BY Oliver Lindberg 

Web design trends are a snapshot of where the industry is heading. They shouldn’t just be a reference to blindly follow. And so our annual roundup features cutting-edge concepts as well as the latest additions to the designer’s and front end developer’s toolbox that ensure we build better experiences for our users—and not simply sites and apps that all look the same.

On this list you won’t find predictions that designs in 2019 will feature bigger typography, more video content, voice interfaces, and micro-interactions. We already know that will happen. Instead, what we were interested in when we asked this year’s experts for their predictions, was identifying the trends that will truly make a difference to our industry in 2019.

Last year, this included inclusive and ethical design, for example, and we’ve since published many articles that have helped us realize its importance. This time, we went a step further and included some actionable advice on how you can make a change in practice.

As usual, the following thoughts are complemented by plenty of resources for further reading or watching. Enjoy!

You might also like: Web Design Trends 2018: What Will Make an Impact This Year.

1. Intrinsic web design

The term “Intrinsic Web Design” was coined by Mozilla designer advocate Jen Simmons last year, and it’s something we will hear a lot more about in 2019.

Self-taught designer and developer Chen Hui Jing thinks it’s a very apt term.

“The word ‘intrinsic’ is defined as ‘belonging to the essential nature or constitution of a thing,’” she explains. “When we talk about the web as a visual medium, the canvas is the browser. Browser capabilities have reached a point where we can do a lot of creative things, using the tools and properties the way they were meant to be used—instead of hacks and workarounds to overcome the limitations of the browsers.”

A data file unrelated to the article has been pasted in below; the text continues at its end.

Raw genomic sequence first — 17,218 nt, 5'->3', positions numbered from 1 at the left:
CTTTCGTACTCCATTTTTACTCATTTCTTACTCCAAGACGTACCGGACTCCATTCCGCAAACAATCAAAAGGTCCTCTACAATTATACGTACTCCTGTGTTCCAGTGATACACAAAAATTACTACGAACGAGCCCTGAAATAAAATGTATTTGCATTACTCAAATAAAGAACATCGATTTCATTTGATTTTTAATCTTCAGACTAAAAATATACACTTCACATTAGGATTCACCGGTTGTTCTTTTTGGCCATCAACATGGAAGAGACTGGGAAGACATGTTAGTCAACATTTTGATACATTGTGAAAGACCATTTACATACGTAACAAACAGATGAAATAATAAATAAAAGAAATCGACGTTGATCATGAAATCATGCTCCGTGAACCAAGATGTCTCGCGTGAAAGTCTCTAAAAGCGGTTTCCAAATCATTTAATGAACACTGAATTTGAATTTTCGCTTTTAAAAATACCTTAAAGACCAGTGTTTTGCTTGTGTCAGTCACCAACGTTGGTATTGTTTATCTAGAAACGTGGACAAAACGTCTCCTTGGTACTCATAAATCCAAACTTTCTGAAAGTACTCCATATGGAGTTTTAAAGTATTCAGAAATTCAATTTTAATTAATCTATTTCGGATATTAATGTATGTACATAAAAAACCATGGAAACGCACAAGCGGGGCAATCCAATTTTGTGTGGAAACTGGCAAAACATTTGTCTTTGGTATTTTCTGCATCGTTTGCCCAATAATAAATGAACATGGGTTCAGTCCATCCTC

When we talk about the web as a visual medium, the canvas is the browser. Browser capabilities have reached a point where we can do a lot of creative things, using the tools and properties the way they were meant to be used.

Chen Hui Jing

Hui Jing encourages developers to try out this comprehensive new suite of web layout tools, including Flexbox, Grid, and Box alignment, which gives us fine-grained control of where we want to place our items if we require, but also allows us to cede control to the browser to lay out our items for us.

It was through experimentation that Hui Jing figured out a lot of the techniques herself. For example, one key thing that she highlights when teaching Grid these days is that we are now able to vary the rate of expansion and contraction of items with the various sizing values Grid offers.

“Such behavior gives web designers and developers better options and greater flexibility in terms of art direction, and ensures that the focus of the content is never lost regardless of the context in which it is viewed,” Hui Jing points out. “With more developers and designers using these new tools, we’ll have a greater pool of ideas and inspiration for building designs that truly suit the nature of the web.”